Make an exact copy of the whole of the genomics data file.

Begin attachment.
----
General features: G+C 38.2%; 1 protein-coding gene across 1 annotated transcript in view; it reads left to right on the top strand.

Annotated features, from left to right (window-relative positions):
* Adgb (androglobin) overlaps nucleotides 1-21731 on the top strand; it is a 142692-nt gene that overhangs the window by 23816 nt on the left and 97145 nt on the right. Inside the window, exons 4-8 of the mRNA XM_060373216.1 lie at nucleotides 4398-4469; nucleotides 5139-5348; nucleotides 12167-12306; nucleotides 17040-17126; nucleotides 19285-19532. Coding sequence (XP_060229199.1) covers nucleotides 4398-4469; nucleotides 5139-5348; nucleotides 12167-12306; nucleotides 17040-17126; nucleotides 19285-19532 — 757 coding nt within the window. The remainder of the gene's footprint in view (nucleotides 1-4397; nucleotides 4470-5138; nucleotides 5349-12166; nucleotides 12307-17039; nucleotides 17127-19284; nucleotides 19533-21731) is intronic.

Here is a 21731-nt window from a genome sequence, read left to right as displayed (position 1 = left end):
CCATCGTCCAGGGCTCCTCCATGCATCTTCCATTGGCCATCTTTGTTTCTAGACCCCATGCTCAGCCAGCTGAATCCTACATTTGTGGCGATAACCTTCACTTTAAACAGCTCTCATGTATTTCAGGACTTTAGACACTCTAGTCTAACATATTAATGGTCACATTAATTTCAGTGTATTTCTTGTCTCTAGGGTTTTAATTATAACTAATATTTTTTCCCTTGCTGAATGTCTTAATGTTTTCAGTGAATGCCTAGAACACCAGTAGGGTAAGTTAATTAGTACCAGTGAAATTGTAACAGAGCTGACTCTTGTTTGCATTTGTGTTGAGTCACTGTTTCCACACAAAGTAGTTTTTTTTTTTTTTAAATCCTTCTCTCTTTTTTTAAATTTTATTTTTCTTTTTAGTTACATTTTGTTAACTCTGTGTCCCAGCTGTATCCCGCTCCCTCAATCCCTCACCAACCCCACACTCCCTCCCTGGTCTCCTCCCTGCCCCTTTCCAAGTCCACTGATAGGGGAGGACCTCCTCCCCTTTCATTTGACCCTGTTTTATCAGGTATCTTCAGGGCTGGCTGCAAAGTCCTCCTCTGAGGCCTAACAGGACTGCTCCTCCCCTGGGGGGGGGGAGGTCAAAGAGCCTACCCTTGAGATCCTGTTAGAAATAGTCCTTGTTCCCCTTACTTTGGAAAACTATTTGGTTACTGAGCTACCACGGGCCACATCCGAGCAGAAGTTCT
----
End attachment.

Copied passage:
General features: G+C 38.2%; 1 protein-coding gene across 1 annotated transcript in view; it reads left to right on the top strand.

Annotated features, from left to right (window-relative positions):
* Adgb (androglobin) overlaps nucleotides 1-21731 on the top strand; it is a 142692-nt gene that overhangs the window by 23816 nt on the left and 97145 nt on the right. Inside the window, exons 4-8 of the mRNA XM_060373216.1 lie at nucleotides 4398-4469; nucleotides 5139-5348; nucleotides 12167-12306; nucleotides 17040-17126; nucleotides 19285-19532. Coding sequence (XP_060229199.1) covers nucleotides 4398-4469; nucleotides 5139-5348; nucleotides 12167-12306; nucleotides 17040-17126; nucleotides 19285-19532 — 757 coding nt within the window. The remainder of the gene's footprint in view (nucleotides 1-4397; nucleotides 4470-5138; nucleotides 5349-12166; nucleotides 12307-17039; nucleotides 17127-19284; nucleotides 19533-21731) is intronic.

Here is a 21731-nt window from a genome sequence, read left to right as displayed (position 1 = left end):
CCATCGTCCAGGGCTCCTCCATGCATCTTCCATTGGCCATCTTTGTTTCTAGACCCCATGCTCAGCCAGCTGAATCCTACATTTGTGGCGATAACCTTCACTTTAAACAGCTCTCATGTATTTCAGGACTTTAGACACTCTAGTCTAACATATTAATGGTCACATTAATTTCAGTGTATTTCTTGTCTCTAGGGTTTTAATTATAACTAATATTTTTTCCCTTGCTGAATGTCTTAATGTTTTCAGTGAATGCCTAGAACACCAGTAGGGTAAGTTAATTAGTACCAGTGAAATTGTAACAGAGCTGACTCTTGTTTGCATTTGTGTTGAGTCACTGTTTCCACACAAAGTAGTTTTTTTTTTTTTTAAATCCTTCTCTCTTTTTTTAAATTTTATTTTTCTTTTTAGTTACATTTTGTTAACTCTGTGTCCCAGCTGTATCCCGCTCCCTCAATCCCTCACCAACCCCACACTCCCTCCCTGGTCTCCTCCCTGCCCCTTTCCAAGTCCACTGATAGGGGAGGACCTCCTCCCCTTTCATTTGACCCTGTTTTATCAGGTATCTTCAGGGCTGGCTGCAAAGTCCTCCTCTGAGGCCTAACAGGACTGCTCCTCCCCTGGGGGGGGGGAGGTCAAAGAGCCTACCCTTGAGATCCTGTTAGAAATAGTCCTTGTTCCCCTTACTTTGGAAAACTATTTGGTTACTGAGCTACCACGGGCCACATCCGAGCAGAAGTTCT